Tribunal decision

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    Can I have some opinions please.

    OP appeal goes to Tribunal as his partners earnings weren’t taken into account. In his first app form he doesn’t say he has a partner. In his 2nd he does but doesn’t put her on the form in the part that asks about partners, he describes her a his partner in another part of the form. When asked about why he didn’t put her on the 1st form (which was a CMS3 direct from DWP) he said the DWP told him that as his partner didn’t have a NINO there systems wouldn’t allow them to input a partner so he says he was told to not declare a partner (which, as I think most would agree, is nonsense – the DWP confirmed to me that it is possible).

    Now I fully expected to be told to write off the OP from after the 2nd form was received. However the Judge has said to write off the whole OP.

    Normally I wouldn’t argue the point if it wasn’t for the fact that there are 2 errors in the Judges summary of reasons.

    Firstly she says that there wasn’t a copy of the first form in the bundle. She then goes on to say that she can’t be sure there was an OP as there was no schedule in the bundle saying how it was calculated.

    In both cases she is flatly wrong. They were both in the bundle.

    The OP isn’t that large (just over £1400) but I’m more than a little aggrieved that the Judge has made findings that are simply wrong :~ . Any opinions what I could do next?

    Kevin D

    Based on the info given Martin, I would take it further without hesitation. It seems this was one of those unfortunate Tribunals with a “lazy” judge and the reasoning within the decision has appears to have been wrongly based. More importantly, that reasoning was, apparently, fundamental to the outcome. In my view, albeit not having seen the papers, it could properly be argued that the substantive reasoning was so flawed as to constitute an error in law.

    I also don’t necessarily agree that the clmt escapes the second part of the o/p. Depending on exactly how he completed the form (or answered DWP questions if a teleclaim), there may well be an argument that his omissions contributed to the cause of the overpayment. Also, if the DWP have confirmed that the NINO argument by the clmt is not correct, it surely casts doubt on the reliability of the clmt’s evidence. Only snag there is that the DWP often say “X” would, or would not have happened, because of “policy” of “procedure”. It isn’t credible to argue that just because a policy or procedure exists that something actually happened or not. It’s a bit like the DWP or a LA trying to insist that they keep a record of ALL phone calls – an argument on which Cmmrs/UT have cast substantial scepticm.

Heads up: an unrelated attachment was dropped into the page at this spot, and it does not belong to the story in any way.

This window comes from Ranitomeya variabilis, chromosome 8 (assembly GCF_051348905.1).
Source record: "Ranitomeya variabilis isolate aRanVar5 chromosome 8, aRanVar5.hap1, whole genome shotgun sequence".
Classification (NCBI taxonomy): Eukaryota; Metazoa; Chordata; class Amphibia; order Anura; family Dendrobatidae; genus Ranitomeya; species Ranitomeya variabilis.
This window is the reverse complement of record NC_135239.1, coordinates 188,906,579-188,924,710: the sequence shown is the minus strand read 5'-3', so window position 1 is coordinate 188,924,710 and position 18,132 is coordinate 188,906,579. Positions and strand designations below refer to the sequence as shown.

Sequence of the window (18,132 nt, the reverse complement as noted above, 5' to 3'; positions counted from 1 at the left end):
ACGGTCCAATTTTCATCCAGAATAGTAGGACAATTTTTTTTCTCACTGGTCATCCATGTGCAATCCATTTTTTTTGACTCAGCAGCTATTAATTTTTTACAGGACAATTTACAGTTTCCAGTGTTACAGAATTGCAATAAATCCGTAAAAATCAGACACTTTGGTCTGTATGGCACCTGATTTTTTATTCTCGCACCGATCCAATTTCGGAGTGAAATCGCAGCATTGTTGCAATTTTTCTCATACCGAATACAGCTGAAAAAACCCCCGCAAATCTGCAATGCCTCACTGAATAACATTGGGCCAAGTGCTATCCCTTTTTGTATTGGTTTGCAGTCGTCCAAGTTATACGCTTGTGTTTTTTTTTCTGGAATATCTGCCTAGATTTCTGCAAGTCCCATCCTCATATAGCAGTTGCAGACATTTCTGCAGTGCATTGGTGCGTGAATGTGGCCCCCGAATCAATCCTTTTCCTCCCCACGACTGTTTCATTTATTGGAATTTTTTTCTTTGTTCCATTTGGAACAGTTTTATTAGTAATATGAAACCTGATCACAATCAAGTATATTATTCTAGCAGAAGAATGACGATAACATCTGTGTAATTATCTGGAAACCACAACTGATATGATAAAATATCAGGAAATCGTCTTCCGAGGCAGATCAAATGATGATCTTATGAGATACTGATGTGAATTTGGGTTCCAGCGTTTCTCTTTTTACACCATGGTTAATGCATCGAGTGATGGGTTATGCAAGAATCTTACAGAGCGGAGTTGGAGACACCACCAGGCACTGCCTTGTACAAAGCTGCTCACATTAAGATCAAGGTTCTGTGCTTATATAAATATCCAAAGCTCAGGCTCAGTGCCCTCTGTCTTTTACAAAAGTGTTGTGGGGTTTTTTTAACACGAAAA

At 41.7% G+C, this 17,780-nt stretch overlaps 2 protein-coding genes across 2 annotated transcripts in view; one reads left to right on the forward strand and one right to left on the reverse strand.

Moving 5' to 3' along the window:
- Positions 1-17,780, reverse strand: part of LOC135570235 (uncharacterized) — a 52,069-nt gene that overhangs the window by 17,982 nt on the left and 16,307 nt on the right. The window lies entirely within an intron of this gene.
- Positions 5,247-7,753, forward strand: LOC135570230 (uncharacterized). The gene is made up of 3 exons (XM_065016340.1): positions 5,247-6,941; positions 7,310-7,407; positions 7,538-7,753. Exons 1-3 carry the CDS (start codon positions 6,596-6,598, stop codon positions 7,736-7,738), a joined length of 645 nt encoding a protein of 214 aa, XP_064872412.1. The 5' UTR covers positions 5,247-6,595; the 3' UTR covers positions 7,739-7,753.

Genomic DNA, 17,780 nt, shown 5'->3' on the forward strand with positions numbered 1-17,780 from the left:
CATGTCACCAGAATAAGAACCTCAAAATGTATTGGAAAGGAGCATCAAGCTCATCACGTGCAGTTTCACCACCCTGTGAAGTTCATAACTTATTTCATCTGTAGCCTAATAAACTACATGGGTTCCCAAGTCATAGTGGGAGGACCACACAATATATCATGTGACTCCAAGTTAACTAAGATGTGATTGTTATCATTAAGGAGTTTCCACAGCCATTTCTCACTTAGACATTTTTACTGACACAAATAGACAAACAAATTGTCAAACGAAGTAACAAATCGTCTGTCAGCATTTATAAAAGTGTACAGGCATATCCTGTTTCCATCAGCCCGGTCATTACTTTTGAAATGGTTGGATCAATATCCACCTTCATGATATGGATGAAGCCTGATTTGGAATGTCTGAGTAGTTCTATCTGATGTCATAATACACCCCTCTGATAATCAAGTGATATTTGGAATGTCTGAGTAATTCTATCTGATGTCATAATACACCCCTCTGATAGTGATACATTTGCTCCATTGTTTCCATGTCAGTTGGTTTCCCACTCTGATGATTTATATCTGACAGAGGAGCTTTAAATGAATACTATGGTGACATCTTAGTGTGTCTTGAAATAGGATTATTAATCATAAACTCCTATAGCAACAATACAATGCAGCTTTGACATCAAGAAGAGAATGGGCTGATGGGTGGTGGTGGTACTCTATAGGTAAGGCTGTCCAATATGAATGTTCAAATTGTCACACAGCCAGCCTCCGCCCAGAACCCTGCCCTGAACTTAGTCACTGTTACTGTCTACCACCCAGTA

NB: If it goes back for a rehearing, I’d be tempted to ask the DWP for the recording of the clmt’s telephone claim with the DWP (assuming it was made over the telephone). No DPA implications – s.35(2).


    How do I proceed? Do I ask the FtT to have a rehearing? In all my years of benefits I’ve never actually taken an appeal further you see. 🙂

    Kevin D

    Does this help, at least as a starting point?

    In practice, a clearly set out letter to the FtT seeking leave to appeal against its decision will *normally* set the wheels in motion – the LA will need to identify the decision, quote case reference and set out the grounds for appeal (bearing in mind it must be about errors in law).

    If the FtT doesn’t set aside it’s decision, but gives leave to appeal, you’ll need to complete the relevant UT form and enclose basic docs (including the FtT’s letter giving leave). Even if the FtT denies the initial request, you can still approach the UT directly.

    If it’s of any comfort, I didn’t have a single request denied during my benefits life (er, actually, all that I had first hand involvement in were ultimately successful :bigsmile: ). Smug? Oh yes….

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